Separating Fact from Fiction: Examining the Limited Evidence of Proven Benefits of Marijuana

Hint: the evidence supporting medical marijuana use is less than many think!

Dr. Chad McDonald

6/21/20232 min read

person holding paper on kush
person holding paper on kush

Marijuana, also known as cannabis, has long been a subject of debate and controversy. Advocates often tout its potential therapeutic benefits, while skeptics question the lack of conclusive scientific evidence supporting these claims. In this article, we aim to explore the existing body of research and shed light on the limited evidence of proven benefits associated with marijuana. While acknowledging its potential, it is essential to approach the topic with a critical mindset based on scientific scrutiny.

The Hype vs. Reality:

1. Pain Management:

One of the most commonly cited uses of marijuana is for pain management. While some studies suggest that cannabinoids, the active compounds in marijuana, may help alleviate certain types of pain, the evidence is far from conclusive. The American Academy of Pain Medicine and the American Pain Society state that more research is needed to establish marijuana's efficacy in pain management. Furthermore, existing evidence often relies on subjective patient reports, making it difficult to draw definitive conclusions.

2. Mental Health:

Marijuana is frequently promoted as a potential treatment for mental health conditions such as anxiety and depression. While some individuals may find temporary relief from these symptoms, studies have shown mixed results, and the long-term effects remain unclear. Additionally, marijuana use can exacerbate symptoms in individuals with certain mental health disorders, highlighting the importance of personalized treatment plans.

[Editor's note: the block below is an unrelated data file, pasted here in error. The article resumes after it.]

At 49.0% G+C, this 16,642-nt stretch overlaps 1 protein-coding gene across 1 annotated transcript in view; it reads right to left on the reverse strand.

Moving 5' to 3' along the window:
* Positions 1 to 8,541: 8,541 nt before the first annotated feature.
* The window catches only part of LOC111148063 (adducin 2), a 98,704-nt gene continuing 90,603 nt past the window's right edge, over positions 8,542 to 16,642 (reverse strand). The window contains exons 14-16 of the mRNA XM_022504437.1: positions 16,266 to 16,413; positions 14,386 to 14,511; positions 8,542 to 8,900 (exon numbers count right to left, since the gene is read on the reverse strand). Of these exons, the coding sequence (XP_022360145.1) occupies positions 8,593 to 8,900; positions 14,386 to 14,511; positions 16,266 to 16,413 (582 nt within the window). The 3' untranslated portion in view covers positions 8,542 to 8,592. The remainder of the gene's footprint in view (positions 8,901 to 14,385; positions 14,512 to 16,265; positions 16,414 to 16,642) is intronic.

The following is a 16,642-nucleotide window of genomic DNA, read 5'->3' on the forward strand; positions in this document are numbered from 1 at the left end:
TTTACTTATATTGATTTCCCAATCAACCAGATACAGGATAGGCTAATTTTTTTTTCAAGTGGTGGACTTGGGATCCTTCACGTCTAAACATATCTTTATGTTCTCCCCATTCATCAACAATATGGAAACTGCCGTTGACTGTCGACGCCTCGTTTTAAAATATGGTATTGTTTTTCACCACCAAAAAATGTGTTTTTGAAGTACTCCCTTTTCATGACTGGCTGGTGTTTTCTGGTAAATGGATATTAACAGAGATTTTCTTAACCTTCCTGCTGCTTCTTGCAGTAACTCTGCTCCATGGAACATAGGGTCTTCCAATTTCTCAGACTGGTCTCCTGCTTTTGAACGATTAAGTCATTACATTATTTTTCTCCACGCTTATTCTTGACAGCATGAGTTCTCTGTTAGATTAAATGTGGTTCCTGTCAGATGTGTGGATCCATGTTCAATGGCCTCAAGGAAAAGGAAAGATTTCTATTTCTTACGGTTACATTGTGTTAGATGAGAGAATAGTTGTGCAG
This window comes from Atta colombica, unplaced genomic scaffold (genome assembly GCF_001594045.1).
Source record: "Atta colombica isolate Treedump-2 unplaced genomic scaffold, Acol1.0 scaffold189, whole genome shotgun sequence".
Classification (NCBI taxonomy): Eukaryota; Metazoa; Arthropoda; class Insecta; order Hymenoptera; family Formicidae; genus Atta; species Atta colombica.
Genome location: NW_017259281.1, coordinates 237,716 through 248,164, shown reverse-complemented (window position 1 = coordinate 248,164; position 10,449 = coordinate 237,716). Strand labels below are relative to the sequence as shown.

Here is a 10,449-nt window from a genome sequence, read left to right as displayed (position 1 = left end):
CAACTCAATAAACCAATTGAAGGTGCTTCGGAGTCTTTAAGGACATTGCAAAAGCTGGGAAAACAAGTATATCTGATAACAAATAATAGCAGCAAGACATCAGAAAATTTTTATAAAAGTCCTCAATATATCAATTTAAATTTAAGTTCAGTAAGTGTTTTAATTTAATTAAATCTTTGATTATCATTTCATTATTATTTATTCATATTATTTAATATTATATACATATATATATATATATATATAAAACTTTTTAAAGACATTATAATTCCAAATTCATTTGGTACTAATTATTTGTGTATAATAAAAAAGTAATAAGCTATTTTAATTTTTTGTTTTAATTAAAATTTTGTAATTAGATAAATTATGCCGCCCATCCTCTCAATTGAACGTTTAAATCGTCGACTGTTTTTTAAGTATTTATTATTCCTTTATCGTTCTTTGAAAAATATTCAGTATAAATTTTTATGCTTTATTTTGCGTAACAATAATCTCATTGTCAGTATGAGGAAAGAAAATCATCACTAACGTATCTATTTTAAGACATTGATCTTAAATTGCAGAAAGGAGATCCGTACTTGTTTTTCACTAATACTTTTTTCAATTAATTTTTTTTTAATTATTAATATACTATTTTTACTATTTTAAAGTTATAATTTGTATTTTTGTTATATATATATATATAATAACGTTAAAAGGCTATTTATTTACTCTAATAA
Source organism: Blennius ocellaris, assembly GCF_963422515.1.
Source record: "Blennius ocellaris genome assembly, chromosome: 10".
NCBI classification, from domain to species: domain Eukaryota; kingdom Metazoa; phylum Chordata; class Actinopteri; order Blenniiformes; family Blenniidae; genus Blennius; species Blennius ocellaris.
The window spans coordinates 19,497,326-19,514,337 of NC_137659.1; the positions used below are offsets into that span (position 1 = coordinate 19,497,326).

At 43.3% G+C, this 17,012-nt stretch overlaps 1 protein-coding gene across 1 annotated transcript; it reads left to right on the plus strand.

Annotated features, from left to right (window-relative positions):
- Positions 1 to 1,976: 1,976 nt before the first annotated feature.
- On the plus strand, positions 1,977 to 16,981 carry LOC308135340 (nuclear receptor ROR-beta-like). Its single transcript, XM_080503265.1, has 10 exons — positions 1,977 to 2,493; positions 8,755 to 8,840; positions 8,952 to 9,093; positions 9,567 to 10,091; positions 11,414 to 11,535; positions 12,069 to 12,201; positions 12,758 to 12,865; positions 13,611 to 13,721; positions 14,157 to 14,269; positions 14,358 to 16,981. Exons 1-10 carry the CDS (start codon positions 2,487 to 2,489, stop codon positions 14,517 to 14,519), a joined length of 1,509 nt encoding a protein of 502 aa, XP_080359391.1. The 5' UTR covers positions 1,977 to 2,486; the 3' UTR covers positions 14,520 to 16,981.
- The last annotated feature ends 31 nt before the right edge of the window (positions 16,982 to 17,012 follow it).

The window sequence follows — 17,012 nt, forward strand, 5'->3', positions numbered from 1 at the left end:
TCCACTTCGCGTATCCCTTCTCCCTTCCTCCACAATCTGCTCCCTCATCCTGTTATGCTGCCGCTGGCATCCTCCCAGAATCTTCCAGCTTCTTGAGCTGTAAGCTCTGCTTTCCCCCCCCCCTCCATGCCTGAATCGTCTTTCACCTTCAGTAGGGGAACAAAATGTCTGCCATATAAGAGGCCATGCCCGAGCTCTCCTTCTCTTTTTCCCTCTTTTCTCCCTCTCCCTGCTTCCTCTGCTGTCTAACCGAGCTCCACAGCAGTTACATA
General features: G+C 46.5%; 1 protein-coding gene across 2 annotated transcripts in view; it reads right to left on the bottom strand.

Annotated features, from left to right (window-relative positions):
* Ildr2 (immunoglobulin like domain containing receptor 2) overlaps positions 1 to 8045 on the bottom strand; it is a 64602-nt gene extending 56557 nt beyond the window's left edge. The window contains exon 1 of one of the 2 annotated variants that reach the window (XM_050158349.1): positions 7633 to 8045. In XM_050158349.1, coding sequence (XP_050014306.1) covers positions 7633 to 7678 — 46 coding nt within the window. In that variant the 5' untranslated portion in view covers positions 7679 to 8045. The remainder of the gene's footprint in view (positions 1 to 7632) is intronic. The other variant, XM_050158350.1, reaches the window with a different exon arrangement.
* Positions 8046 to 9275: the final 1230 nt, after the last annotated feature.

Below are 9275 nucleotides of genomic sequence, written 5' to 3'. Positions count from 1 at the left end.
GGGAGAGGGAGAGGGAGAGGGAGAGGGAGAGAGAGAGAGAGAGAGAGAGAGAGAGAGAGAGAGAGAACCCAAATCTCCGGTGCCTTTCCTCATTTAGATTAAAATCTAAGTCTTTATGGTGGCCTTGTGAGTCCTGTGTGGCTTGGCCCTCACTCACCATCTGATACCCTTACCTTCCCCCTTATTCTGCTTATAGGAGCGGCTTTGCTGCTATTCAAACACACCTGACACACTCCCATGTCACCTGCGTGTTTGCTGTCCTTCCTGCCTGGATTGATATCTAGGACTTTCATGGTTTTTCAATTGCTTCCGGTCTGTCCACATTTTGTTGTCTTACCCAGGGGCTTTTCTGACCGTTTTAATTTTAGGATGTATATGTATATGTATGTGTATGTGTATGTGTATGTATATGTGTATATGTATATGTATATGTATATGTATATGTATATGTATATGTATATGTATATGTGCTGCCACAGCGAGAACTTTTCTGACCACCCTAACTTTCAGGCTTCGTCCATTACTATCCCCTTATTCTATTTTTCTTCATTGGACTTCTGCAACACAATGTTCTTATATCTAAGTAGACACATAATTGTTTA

3. Cancer Treatment:

Another area where marijuana has been extensively discussed is its potential role in cancer treatment. While some laboratory and animal studies suggest that cannabinoids may have anti-cancer properties, clinical evidence in humans is limited. The National Cancer Institute acknowledges that more research is necessary to determine the potential benefits and risks of using marijuana as a cancer treatment.

4. Neurological Disorders:

The use of marijuana to treat neurological disorders, such as epilepsy and multiple sclerosis, has garnered attention in recent years. While certain cannabis-derived medications, such as Epidiolex, have shown promise in reducing seizures in specific epilepsy syndromes, the evidence remains limited. Additionally, more research is needed to determine the appropriate dosage, potential side effects, and long-term effects of marijuana-based treatments.

5. Addiction Treatment:

Contrary to popular belief, insufficient evidence supports the notion that marijuana can effectively treat addiction to other substances. While some studies suggest that cannabinoids may have a role in reducing withdrawal symptoms, the overall effectiveness and long-term outcomes remain uncertain. Addiction treatment should rely on evidence-based therapies and medications undergoing rigorous testing and evaluation.


While proponents of marijuana often champion its potential benefits, it is important to acknowledge the limited evidence supporting these claims. The existing research on marijuana's therapeutic effects is often inconclusive, relying on small-scale studies, subjective reports, and conflicting results. It is crucial to approach the topic critically and rely on robust scientific evidence to inform our understanding of marijuana's true potential. As research in this field continues to evolve, it is essential to conduct large-scale clinical trials to determine the safety, efficacy, appropriate dosage, and potential long-term effects of marijuana-based treatments.